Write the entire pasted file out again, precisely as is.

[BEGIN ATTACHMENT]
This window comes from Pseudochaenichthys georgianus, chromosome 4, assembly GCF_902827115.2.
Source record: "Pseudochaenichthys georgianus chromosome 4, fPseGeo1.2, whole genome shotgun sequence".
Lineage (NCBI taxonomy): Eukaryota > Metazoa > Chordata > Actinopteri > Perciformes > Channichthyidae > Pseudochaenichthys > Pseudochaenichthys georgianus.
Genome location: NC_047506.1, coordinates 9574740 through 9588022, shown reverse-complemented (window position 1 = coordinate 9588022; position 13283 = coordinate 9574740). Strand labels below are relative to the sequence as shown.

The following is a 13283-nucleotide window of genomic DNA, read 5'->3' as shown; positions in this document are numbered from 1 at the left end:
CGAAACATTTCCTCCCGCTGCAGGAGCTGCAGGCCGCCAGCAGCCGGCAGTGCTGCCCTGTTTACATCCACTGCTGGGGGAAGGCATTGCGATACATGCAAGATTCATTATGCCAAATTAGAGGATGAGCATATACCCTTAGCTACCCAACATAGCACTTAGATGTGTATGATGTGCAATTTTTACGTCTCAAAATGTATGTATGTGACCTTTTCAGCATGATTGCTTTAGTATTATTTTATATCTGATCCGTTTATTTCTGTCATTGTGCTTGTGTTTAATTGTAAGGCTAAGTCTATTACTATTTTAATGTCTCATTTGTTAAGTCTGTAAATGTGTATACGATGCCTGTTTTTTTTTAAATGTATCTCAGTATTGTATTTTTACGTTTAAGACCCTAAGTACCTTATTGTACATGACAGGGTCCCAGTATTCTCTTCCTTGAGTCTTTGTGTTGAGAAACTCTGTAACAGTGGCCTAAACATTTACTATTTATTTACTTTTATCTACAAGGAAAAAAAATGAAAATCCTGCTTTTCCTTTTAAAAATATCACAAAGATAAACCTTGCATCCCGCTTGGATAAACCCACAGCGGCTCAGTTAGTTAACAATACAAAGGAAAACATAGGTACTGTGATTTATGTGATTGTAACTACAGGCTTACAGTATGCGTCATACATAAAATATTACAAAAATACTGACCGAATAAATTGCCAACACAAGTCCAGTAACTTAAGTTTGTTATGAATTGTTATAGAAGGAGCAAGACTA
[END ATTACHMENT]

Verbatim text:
This window comes from Pseudochaenichthys georgianus, chromosome 4, assembly GCF_902827115.2.
Source record: "Pseudochaenichthys georgianus chromosome 4, fPseGeo1.2, whole genome shotgun sequence".
Lineage (NCBI taxonomy): Eukaryota > Metazoa > Chordata > Actinopteri > Perciformes > Channichthyidae > Pseudochaenichthys > Pseudochaenichthys georgianus.
Genome location: NC_047506.1, coordinates 9574740 through 9588022, shown reverse-complemented (window position 1 = coordinate 9588022; position 13283 = coordinate 9574740). Strand labels below are relative to the sequence as shown.

The following is a 13283-nucleotide window of genomic DNA, read 5'->3' as shown; positions in this document are numbered from 1 at the left end:
CGAAACATTTCCTCCCGCTGCAGGAGCTGCAGGCCGCCAGCAGCCGGCAGTGCTGCCCTGTTTACATCCACTGCTGGGGGAAGGCATTGCGATACATGCAAGATTCATTATGCCAAATTAGAGGATGAGCATATACCCTTAGCTACCCAACATAGCACTTAGATGTGTATGATGTGCAATTTTTACGTCTCAAAATGTATGTATGTGACCTTTTCAGCATGATTGCTTTAGTATTATTTTATATCTGATCCGTTTATTTCTGTCATTGTGCTTGTGTTTAATTGTAAGGCTAAGTCTATTACTATTTTAATGTCTCATTTGTTAAGTCTGTAAATGTGTATACGATGCCTGTTTTTTTTTAAATGTATCTCAGTATTGTATTTTTACGTTTAAGACCCTAAGTACCTTATTGTACATGACAGGGTCCCAGTATTCTCTTCCTTGAGTCTTTGTGTTGAGAAACTCTGTAACAGTGGCCTAAACATTTACTATTTATTTACTTTTATCTACAAGGAAAAAAAATGAAAATCCTGCTTTTCCTTTTAAAAATATCACAAAGATAAACCTTGCATCCCGCTTGGATAAACCCACAGCGGCTCAGTTAGTTAACAATACAAAGGAAAACATAGGTACTGTGATTTATGTGATTGTAACTACAGGCTTACAGTATGCGTCATACATAAAATATTACAAAAATACTGACCGAATAAATTGCCAACACAAGTCCAGTAACTTAAGTTTGTTATGAATTGTTATAGAAGGAGCAAGACTA